Instinct – it’s the most powerful “I” that gives wild animals the ability to inherently know whether something can be eaten or not. Experience and training in the wild give animals the opportunity to sharpen their instincts. It enables animals to successfully go through the daily grind of predatory life without becoming prey to any disease or poisonous plants. On the other hand, domesticated pets, adjusted to the daily routine of their humans, do not have the experience required to hone their wild instincts. They eat what their owners feed them, and in that sense, domesticated pets become the reflection of their owner’s decisions.
In the wild, herbivores (plant-eating animals) are the most popular prey of carnivores, including wild cats and dogs. When a carnivore kills its prey, they first instinctively reach for the most nutrient-rich parts of an animal, which also contain partially digested plant-based food particles. This ensures that the animal does not just get protein, but also satisfies its daily nutrient requirement from those found within their plant-eating prey. Their journey also constantly exposes them to nutrient-dense plants that they munch on to fulfill their daily nutrient requirements. This explains why, when let out in an open field, you will find cats and dogs munching on Barley grass, branches, or leaves.
Domesticated cats and dogs though do not hold the need to hunt their own food. They do not have a jungle to roam around in, nor the “nutritional wisdom” that would guide them to the nutrient-sources they may be lacking. Domesticated pets are wisely kept in yards with fences as the boundaries to their territory. The humans take the role of the pack leader and primary providers as our pets trust us with all their needs. When it comes to diet, pets are usually fed store-bought food that is predominantly meat-based, containing little to no botanically-derived ingredients. These processed foods are also infiltrated with preservatives, artificial flavor enhancers, and other chemicals that your pet’s tummy is not adjusted to digesting. They smell and taste great but do not satisfy your pet’s nutritional needs for plant-derived additives or natural oils.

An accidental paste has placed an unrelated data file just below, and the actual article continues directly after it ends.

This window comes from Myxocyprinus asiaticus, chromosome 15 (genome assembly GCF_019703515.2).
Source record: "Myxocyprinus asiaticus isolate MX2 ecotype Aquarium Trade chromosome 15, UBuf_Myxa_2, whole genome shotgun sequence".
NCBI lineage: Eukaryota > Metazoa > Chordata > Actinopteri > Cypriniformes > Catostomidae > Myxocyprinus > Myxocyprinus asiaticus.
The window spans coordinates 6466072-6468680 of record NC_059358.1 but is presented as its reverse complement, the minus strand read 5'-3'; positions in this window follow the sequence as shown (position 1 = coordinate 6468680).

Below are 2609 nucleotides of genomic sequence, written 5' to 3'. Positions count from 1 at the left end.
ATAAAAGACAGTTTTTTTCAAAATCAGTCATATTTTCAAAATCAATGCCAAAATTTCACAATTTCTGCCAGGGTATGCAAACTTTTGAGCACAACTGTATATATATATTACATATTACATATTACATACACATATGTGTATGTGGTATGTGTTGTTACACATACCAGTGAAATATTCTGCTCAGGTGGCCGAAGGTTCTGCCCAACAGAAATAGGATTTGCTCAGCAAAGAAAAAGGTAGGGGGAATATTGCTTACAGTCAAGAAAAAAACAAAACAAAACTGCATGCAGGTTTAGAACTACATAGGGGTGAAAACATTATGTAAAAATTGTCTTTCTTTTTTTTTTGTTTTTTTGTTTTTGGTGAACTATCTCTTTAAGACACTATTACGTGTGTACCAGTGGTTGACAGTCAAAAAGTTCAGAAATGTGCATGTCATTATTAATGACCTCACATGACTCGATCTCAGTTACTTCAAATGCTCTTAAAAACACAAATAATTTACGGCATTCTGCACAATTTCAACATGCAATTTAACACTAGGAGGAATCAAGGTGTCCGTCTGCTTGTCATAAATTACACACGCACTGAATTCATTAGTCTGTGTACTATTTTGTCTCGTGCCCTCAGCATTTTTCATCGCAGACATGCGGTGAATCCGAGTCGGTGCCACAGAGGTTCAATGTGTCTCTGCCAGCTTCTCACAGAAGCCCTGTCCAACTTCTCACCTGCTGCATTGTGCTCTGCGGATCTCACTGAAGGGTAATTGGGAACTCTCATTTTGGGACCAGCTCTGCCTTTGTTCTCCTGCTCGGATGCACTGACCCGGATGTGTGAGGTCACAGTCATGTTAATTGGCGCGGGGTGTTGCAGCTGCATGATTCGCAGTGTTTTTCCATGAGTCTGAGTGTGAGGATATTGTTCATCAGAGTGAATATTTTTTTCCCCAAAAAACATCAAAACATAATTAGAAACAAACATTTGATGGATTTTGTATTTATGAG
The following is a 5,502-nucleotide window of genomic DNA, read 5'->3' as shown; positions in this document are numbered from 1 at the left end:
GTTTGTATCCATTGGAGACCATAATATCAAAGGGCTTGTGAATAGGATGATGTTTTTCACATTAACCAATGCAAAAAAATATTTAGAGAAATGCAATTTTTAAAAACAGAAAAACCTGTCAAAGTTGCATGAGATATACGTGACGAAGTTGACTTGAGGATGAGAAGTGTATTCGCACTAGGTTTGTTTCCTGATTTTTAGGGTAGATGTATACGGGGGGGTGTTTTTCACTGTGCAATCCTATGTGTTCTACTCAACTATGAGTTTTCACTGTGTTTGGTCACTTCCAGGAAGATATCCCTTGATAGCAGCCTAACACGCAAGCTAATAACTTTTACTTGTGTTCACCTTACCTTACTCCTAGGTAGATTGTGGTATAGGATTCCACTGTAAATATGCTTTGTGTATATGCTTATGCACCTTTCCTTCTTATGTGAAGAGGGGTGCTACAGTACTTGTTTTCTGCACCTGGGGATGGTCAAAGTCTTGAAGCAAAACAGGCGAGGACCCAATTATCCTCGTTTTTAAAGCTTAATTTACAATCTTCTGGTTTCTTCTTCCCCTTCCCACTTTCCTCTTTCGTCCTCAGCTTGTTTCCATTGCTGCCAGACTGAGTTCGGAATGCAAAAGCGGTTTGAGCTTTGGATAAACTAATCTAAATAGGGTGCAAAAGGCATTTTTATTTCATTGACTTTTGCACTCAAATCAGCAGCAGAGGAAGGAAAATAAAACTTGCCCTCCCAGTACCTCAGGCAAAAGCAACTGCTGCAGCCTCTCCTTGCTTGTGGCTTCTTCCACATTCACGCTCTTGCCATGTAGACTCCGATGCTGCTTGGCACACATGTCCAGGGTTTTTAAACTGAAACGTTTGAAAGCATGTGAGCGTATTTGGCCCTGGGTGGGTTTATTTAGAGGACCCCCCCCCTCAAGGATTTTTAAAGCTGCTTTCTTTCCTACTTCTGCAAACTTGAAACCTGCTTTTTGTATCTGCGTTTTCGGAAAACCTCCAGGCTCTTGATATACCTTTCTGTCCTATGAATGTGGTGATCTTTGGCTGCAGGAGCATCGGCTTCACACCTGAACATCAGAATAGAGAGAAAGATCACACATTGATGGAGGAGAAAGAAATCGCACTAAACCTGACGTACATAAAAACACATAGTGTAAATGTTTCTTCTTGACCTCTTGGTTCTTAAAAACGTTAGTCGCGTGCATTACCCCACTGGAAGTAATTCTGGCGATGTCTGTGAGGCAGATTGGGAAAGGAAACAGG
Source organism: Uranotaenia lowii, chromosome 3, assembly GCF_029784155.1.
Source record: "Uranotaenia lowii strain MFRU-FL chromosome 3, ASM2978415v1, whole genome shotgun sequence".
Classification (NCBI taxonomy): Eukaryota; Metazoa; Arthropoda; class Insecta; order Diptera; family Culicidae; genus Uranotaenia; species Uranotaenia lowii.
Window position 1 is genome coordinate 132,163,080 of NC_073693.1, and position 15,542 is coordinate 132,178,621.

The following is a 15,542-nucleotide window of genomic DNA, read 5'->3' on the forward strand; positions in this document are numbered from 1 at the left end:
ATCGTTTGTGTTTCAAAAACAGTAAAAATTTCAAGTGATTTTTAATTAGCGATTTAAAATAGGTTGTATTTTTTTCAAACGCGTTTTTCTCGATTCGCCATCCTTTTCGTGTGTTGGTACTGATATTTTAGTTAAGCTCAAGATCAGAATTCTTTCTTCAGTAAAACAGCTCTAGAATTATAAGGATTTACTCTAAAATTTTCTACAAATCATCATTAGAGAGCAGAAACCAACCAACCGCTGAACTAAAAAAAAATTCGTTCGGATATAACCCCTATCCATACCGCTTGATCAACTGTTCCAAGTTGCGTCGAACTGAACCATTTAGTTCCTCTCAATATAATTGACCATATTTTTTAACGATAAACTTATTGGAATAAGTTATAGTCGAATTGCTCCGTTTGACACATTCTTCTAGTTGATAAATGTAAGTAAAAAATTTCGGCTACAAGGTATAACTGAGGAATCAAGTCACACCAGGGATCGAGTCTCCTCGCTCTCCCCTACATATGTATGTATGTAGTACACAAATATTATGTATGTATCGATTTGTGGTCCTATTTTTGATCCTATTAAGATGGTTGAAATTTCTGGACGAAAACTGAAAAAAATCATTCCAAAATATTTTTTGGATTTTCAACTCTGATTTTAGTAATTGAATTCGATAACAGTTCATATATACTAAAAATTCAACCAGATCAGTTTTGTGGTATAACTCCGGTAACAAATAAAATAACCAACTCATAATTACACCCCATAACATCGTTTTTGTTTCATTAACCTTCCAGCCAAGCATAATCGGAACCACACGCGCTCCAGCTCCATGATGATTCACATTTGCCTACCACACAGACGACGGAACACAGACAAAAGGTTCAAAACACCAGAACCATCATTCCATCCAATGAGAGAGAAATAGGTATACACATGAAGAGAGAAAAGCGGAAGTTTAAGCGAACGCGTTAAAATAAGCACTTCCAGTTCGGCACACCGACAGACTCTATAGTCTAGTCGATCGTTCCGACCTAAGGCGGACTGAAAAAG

A regular diet of thermally processed food causes mineral deficiencies in your pets, which unlock the fast track to aging, digestive disorders, and obesity-related complications. Moreover, it stunts their growth, weakens their immune system, increases shedding and slowly sucks the vigor and happiness right out of the pet’s life. A nutrient-rich diet can prevent premature aging and increase longevity and overall quality of life for a pet. Cats and dogs can also benefit from the live enzymes and antioxidants present within the greens, which slow cellular aging and support detoxification processes in organs and tissues. There are many naturally-occurring ingredients originating from the sea, plants and animal sources that can supplement the nutritional requirements of a pet and boost their energy. As their primary caretakers, it is important to remain sensitive and vigilant when it comes to the nutritional needs of our pets. Adding botanically, sea and animal-derived ingredients to your pet’s daily feeding regiment will transform their diet into a well-balanced bowl brimming with all of the necessary nutrients required to extend the health and longevity of your pets for years to come.